Australian startup Ping Services has raised almost $600,000 (A$850,000) to support the commercialisation of its acoustic listening device for monitoring the health of wind turbines.
Known as the Ping Monitor, the patented device makes use of acoustic analysis, machine learning and the Internet of Things (IoT) to continuously detect wind turbine blade damage.
Ping Services CEO Matthew Stead said: “This technology is a game-changer for the wind farm operations & maintenance (O&M) sector and there’s a rush to see which large operator will be first out of the gate to start continuously monitoring their turbines.”
The device is attached to the wind turbine towers to actively listen to the blades’ acoustic signature. It can also rotate to detect blade faults such as pitting or cracks caused by lightning strikes or hail.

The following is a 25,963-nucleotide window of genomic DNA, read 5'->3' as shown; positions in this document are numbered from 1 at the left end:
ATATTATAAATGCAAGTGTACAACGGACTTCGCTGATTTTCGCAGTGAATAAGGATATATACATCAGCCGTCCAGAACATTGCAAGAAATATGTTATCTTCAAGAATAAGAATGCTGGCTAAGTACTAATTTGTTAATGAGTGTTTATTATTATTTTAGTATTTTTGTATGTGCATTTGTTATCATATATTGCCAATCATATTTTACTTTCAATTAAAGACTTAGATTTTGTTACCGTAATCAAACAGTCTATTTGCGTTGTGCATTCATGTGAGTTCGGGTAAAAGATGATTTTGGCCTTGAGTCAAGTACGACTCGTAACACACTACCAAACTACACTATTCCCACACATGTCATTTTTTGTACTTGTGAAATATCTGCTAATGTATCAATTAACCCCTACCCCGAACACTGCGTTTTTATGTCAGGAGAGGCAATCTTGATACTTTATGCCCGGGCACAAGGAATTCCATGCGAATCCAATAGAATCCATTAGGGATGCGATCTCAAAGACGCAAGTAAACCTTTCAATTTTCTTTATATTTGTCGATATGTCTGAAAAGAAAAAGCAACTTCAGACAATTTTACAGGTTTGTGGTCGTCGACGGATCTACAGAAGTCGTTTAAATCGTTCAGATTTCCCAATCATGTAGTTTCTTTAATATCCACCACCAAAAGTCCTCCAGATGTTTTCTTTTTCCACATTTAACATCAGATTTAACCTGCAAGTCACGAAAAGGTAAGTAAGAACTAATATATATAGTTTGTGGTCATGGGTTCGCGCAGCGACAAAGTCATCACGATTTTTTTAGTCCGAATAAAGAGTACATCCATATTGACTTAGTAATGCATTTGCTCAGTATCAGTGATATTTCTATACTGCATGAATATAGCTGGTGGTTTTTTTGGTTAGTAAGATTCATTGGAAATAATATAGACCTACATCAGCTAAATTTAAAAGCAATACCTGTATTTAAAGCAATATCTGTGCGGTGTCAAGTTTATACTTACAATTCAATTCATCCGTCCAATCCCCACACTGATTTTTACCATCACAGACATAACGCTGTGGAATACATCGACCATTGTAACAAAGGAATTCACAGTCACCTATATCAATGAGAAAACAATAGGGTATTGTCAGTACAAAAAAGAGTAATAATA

Ping Monitor is based on an algorithm, which can rate the health of the turbine based on its acoustic signature and monitor changes over time.
The conical shape device protects the microphone from rain, debris such as bird droppings and ground-level noise. The data collected by the device is transferred from remote sites through low orbit nanosatellite technology.
Stead further added that the company has already won its first client and is further trialling the technology with some of the biggest wind farm operators in the world.
According to Stead, there were 3800 blade failures across the globe annually, which has caused damage of up to $2bn. The company plans to roll out the second-generation Ping Monitor 2.0 next month.
Ping Services closed an A$650,000 ($456,966) seed fund round after securing an additional A$200,000 ($140,605) in government funding earlier this year.